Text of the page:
WDBJ reporter Alison Parker, 24, and cameraman Adam Ward, 27, were interviewing economic development official Vicki Gardner, 62, when a gunman identified as Vester Flanagan attacked them. Parker and Ward were killed and Gardner was injured.
"Our hearts go out to the victims’ families, who are right here in our home state of Virginia," said APA CEO and Medical Director Saul Levin, M.D., M.P.A.
Family members, friends, and coworkers of the victims as well as the surrounding community are grieving over the deaths of two admired and beloved people, a reminder of the widening circle around such tragedies.
“At such moments, employers might want to remind workers about the availability of mental health supports through employee assistance programs,” said Levin during an interview on Thursday with a television station in the Washington, D.C., region. Those who appear to have strong reactions to a tragedy should be approached and offered support or other help, he added.
Viewers, especially children, may also have been traumatized by what they saw on live television, but need to be approached individually, said APA President Renée Binder, M.D., in an interview with Psychiatric News.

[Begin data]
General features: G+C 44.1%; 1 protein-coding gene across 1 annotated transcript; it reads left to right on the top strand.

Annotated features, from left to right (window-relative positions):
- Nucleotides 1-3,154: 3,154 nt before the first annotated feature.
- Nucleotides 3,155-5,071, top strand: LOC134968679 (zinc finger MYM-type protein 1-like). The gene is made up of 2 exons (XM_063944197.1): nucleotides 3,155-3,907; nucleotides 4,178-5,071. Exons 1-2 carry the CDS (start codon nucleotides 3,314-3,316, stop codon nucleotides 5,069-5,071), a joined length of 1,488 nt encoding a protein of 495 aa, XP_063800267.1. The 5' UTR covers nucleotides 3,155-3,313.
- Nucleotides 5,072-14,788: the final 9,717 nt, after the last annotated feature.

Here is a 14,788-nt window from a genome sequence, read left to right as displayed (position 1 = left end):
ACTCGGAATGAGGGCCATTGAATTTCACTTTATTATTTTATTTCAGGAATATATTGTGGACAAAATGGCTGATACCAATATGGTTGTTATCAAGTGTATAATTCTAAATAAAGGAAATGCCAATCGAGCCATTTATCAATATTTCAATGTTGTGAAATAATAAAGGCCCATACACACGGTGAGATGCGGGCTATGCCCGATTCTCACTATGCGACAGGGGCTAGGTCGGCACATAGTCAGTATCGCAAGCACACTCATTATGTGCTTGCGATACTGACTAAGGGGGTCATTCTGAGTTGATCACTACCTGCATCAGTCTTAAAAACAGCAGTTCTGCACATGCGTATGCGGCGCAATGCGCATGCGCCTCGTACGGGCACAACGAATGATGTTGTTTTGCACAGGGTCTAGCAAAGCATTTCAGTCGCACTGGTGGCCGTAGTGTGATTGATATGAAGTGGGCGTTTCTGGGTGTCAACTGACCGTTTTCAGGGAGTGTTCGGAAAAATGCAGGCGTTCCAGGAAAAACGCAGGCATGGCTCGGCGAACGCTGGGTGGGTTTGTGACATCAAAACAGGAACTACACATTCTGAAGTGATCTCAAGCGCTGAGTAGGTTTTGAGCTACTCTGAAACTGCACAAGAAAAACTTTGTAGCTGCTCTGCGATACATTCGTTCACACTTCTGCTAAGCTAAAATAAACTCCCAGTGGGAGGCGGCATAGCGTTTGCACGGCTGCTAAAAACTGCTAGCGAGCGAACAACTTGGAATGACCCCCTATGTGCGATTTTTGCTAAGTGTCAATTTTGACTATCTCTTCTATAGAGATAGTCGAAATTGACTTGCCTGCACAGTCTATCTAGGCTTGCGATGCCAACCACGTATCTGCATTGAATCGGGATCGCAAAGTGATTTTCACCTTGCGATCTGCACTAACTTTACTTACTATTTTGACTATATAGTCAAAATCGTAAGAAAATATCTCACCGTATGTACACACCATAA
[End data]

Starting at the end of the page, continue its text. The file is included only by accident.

“It is normal to have a reaction, such as anxiety or intrusive thoughts,” said Binder. “People don’t have to talk about it but there should be no stigma in doing so if they wish.”
Should they choose to do so, discussing their reactions with anyone—a doctor, mental health professional, teacher, religious leader, or friends and colleagues—may help, she said.
For information on fostering a workplace culture that supports emotional health and well-being, see the American Psychiatric Association Foundation’s Partnership for Workplace Mental Health.
For more in Psychiatric News about how communities cope with acts of violence, see “Mental Health Community in Charleston Offers Services, Support in Wake of Violence.”